This was my first year at Annual Conference to vote for General Conference delegates. It also was an intense one, as it followed General Conference 2019. I was proud to be part of the Room for All Coalition and be a part of something bigger than myself. But just as it always does, it wasn’t just in the meetings that God was at work. This is about the God moments that happened in the halls and the breaks and the hotel. The moments when God took me by surprise this Annual Conference(AC).
My journey as a Methodist has been relatively short. My first trip to AC was in 2009. That seems a lot longer to my daughter who has been going her whole life. Since I am new, I have worked hard to connect with the clergy close to me geographically in every single area I have been appointed. Being connected with colleagues is one of reasons I choose to be in a denomination. Most of these pastors I haven’t had deep discussions about my positions with regarding General Conference 2019. It’s easy to not wear that on your sleeve.
Until your daughter turns 11, that is. This year, Lydia adorned herself in rainbows fully aware that many of the decisions this AC were about our reaction as an AC to the exclusion and punitive measures of GC 2019. She insisted that I do the same. When your daughter tells you to wear a rainbow, you wear it. Because how would I tell her no? Then Lydia sat in the Clergy Spouse booth, creating artwork heavy with rainbows. Nick couldn’t hide either. Lydia was going to make sure AC knew her parents were progressive Christians.
It was late one night as I shared with the family the good news that the people I was voting for were going to be our delegates, that Zeke shared that he too was on the side of the rainbow. Then he asked the question, “How could someone not be?” Behind that question was the core of our theology as the UMC. Both my kids have been taught in UMC Sunday school classes, VBS, and after school programs the heart of our theology: Gods love you before you love him. God loves you. And you are to love others like God loves them. This is what I heard in this question. How can you keep people from being in a covenant relationship of love and call that Christian? How can you keep people from following God’s call on their lives and and not keep them from loving God by following their call?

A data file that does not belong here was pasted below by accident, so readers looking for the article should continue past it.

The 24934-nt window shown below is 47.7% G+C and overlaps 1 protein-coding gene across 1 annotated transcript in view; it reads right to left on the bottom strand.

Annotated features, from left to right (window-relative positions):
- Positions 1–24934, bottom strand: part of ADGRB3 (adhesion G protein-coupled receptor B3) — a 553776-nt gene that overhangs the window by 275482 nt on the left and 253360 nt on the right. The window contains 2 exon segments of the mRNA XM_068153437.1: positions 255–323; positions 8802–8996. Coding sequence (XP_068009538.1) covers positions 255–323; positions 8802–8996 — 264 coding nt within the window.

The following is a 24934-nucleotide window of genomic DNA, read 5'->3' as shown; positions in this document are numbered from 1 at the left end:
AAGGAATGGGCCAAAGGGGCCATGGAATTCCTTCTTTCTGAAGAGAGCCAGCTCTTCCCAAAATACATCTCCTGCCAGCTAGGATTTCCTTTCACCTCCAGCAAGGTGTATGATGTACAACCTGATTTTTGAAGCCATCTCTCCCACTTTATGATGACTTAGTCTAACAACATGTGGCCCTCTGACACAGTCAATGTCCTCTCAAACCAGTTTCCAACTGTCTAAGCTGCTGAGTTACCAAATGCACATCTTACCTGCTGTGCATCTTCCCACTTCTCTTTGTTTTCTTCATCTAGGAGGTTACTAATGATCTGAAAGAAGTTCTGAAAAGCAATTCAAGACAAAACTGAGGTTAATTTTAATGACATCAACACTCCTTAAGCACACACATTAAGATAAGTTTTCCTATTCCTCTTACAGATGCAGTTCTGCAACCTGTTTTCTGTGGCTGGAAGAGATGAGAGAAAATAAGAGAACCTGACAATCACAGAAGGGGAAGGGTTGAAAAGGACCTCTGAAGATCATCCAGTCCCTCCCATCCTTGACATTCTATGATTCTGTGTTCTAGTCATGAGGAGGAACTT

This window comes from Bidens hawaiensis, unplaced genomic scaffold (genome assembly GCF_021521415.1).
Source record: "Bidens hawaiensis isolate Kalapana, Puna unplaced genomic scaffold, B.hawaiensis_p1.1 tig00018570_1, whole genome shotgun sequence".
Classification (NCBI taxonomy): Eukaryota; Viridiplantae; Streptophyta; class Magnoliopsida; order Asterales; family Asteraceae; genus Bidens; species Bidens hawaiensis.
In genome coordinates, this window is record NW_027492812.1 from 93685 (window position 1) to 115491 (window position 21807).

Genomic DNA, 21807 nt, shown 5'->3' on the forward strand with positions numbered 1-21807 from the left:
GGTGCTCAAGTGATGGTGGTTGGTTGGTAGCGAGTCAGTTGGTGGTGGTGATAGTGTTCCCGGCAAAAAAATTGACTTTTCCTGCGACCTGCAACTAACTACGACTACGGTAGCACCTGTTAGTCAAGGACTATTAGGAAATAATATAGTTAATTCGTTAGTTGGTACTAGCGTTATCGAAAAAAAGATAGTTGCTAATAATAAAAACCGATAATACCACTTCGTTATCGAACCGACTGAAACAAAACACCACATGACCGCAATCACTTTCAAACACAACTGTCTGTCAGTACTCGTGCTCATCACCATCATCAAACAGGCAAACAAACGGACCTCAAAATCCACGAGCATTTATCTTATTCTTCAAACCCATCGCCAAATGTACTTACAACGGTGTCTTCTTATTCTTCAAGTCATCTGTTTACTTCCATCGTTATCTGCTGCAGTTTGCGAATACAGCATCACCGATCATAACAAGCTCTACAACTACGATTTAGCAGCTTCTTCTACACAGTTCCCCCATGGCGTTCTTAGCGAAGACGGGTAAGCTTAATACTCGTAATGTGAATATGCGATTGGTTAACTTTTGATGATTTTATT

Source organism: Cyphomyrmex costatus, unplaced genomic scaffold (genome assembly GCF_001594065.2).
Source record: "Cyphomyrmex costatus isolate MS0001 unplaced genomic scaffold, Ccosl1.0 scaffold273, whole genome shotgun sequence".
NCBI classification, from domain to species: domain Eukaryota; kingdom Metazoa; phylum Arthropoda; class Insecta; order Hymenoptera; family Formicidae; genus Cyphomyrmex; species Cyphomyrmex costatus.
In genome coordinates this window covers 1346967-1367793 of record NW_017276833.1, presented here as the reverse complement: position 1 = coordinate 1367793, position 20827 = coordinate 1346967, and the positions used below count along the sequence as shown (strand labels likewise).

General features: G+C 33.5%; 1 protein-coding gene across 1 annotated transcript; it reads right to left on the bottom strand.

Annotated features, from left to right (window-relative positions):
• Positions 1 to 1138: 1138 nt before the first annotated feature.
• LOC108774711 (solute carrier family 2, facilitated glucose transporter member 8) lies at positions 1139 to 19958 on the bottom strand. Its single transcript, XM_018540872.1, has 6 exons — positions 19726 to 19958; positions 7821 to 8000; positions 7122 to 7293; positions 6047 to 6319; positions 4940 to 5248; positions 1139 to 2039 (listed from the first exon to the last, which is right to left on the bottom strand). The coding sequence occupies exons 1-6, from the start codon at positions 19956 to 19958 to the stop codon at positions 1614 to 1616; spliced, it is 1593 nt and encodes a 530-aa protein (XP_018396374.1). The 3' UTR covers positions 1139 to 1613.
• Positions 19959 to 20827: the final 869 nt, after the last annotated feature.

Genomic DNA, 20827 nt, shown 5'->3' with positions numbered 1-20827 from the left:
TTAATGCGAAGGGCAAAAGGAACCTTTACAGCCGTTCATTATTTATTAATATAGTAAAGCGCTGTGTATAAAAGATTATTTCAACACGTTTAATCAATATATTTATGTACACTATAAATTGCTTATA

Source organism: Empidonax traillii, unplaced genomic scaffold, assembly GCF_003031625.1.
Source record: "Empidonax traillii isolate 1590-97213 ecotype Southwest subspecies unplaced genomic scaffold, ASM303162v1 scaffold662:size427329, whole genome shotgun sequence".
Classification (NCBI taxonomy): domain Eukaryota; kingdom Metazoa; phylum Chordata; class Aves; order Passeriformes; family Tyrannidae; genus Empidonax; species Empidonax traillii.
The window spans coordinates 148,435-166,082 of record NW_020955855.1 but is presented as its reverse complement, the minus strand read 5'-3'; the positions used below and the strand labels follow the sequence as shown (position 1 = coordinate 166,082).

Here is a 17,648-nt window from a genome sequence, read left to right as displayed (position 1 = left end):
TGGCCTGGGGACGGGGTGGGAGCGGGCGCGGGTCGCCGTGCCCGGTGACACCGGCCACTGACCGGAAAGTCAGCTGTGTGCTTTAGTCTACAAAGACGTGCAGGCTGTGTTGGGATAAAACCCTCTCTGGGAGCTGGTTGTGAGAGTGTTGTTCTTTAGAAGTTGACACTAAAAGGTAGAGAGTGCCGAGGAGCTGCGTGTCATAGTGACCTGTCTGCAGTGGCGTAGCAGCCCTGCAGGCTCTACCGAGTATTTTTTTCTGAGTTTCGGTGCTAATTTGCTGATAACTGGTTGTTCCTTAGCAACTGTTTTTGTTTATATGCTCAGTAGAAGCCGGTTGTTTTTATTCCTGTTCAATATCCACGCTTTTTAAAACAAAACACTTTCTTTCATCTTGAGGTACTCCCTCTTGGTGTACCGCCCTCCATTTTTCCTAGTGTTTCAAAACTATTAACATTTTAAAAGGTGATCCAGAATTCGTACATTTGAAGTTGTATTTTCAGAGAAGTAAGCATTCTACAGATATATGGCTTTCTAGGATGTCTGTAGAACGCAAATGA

But their question was not a rhetorical one like those above. It was one that expected an answer. So I did my best. I said what I know to be true, “For a long time pastors taught people that it was wrong for boys to love boys and girls to love girls.” Pause. “Your dad and I grew up in churches that taught that.” Pause. “But you know what, we studied and learned and we decide that was wrong.” Pause. “God can change people.”
When I served my first church in the UMC back in 2009, one of the geographically close people I met was Pastor Meg. Pastor Meg was a great pastor doing good work in her local church and even beyond at the district and conference levels. I ran into her this Annual Conference. She looked at my rainbow button, and said, “It’s good to know where you stand.” And introduced me to her wife.
God can change people. Meg still feels called to be a pastor, and I pray that God changes us people so that she can. I pray that people don’t have to choose between a spouse and their call. I pray that we can make room for people to love others and love God at the same time. God can change people. Come, Holy Spirit, Come.